Aussie Cat Food
August 16, 2011 5:35 AM   Subscribe

Calling all Aussie (and Aussie savvy) cat lovers. Looking for information on Nature's Gift.

I live in Korea. Korea is not a cat country (aside from the strays). I have two choices of wet food in my local grocery. Whiskas (which I thought I had heard bad things about) and Nature's gift. Nature's Gift is an Aussie brand. I couldn't find anything about ingredients on their website. And when imported into Korea they put a sticker on the back (with that information in Korean). My Korean isn't good enough to make out an ingredient list and we're too busy at work to ask a Korean to take the time to translate.

So, if anyone has any information on the "Chicken with Pilchards" and/or the "Kangaroo" (why do I find it slightly disturbing to be feeding my cats kangaroo?) I'd greatly appreciate it. The other flavors have been deemed eight paws, two tails and two noses down.

Previously I had been feeding exclusively kibble (Royal Canin Hairball) which is all my vet carries (aside from Rx food) but The Princess aka Gidgette decided to have random puking episodes (everything looks normal but a borderline low/normal BUN and a lowish ALT. The vet grinds up the meds and I mix it into wet food. The Queen aka Ivory won't go without what the Princess gets. So they split a can of food and get a tiny bit of kibble to munch on during the day.
posted by kathrynm to Pets & Animals (8 answers total)
I'm confused. Do this and this not have enough information for you? If memory serves, that's the same info that is printed on the tins, though I don't have one in the house right now to check.

(Also, they sell kangaroo in the supermarkets here... for people to eat. That really threw me when I first moved here. So I don't blame you on the being disturbed. Poor Skippy!)
posted by lwb at 5:46 AM on August 16, 2011

I'm sorry, I know nothing about this brand of food. That said, I have two cats that survive very well on kangaroo (well, Scruff won't eat it until it has warmed to room temp, and Bee won't eat it if Scruff is watching).

So, don't worry about feeding them roo. (for people: it's too bloody lean, imho)
posted by pompomtom at 5:49 AM on August 16, 2011

Sorry to waste your time. I swear I looked their site all up and down and didn't see that. I'm a mefi failure. Thanks lwb for your prompt response.

Still kangaroo... I guess I can't talk given some of the stuff we eat here in Korea. Roasted silk worm larvae anyone? (it tastes like what I image chewing on a tree branch would taste like)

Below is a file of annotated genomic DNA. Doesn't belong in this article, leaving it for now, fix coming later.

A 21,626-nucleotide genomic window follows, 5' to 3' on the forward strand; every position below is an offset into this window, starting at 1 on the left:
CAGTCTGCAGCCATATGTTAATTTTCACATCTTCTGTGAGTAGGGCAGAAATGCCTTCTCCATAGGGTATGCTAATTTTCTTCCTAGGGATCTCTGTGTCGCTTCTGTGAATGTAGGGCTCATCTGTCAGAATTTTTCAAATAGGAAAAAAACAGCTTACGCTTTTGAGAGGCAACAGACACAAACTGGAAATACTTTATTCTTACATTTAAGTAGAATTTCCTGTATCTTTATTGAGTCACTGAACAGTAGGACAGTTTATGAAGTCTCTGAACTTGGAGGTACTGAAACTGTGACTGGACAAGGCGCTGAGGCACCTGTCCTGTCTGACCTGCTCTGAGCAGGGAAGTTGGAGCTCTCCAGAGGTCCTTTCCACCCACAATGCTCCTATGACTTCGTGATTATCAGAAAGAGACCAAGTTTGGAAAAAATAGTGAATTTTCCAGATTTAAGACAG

posted by kathrynm at 5:59 AM on August 16, 2011

Sorry to waste your time. I swear I looked their site all up and down and didn't see that

Rereading my response, I swear there was no snark intended! I just wasn't sure if you were wanting more detail (like perhaps exactly what the 'gelling agents' were, or something.)
posted by lwb at 6:05 AM on August 16, 2011

No snark taken. I feel foolish because I must have missed what was in front of my face. :-)

Can I blame my migraine?
posted by kathrynm at 6:10 AM on August 16, 2011

Don't be surprised about Australia exporting Kangeroo meat. The quota for commercial kangeroo kills was 4,023,798 in 2010, almost 15% of the wild population of the four harvestable species.
posted by joannemullen at 6:21 AM on August 16, 2011

If you wouldn't think twice about feeding your can venison in the US don't think twice about feeding them roo. Its a similar lean meat, very healthy and tasty if cooked right.

The roo used in commercial products are harvested by licensed shooters in accordance with a strict code of practice, not to say that we don't have people that roo hunt for fun, but the ones you buy commercially will have been quickly and probably much more kindly than animals in a slaughterhouse. One minute eating grass one evening, they get spotlighted for a second and freeze going hey whats that light and then its over.

Honestly think of kangaroos as you would deer in the USA. They fill the same ecological sort of niche, and have huge expanded numbers because of human encroachment, they just breed a lot faster because they can have 3 babies on the go at once at different stages of development and are much more drought tolerant.

Ok I didn't mean that to be so long. Also in answer to your question, when I lived in Australia I fed my cats both brands of cat food over the years and never had any problem with either. If you are worried there are lots of good sites only with recipes to make your own cat food, which is very easy as long as you make sure they get enough taurine (I think that's how you spell it) in their food.
posted by wwax at 8:11 AM on August 16, 2011

Cats love Kangaroo meat ... seriously ... it is really gamey and lean.

Dogs too.

And it is cheap.

(smells terrible though)
posted by jannw at 8:51 AM on August 16, 2011

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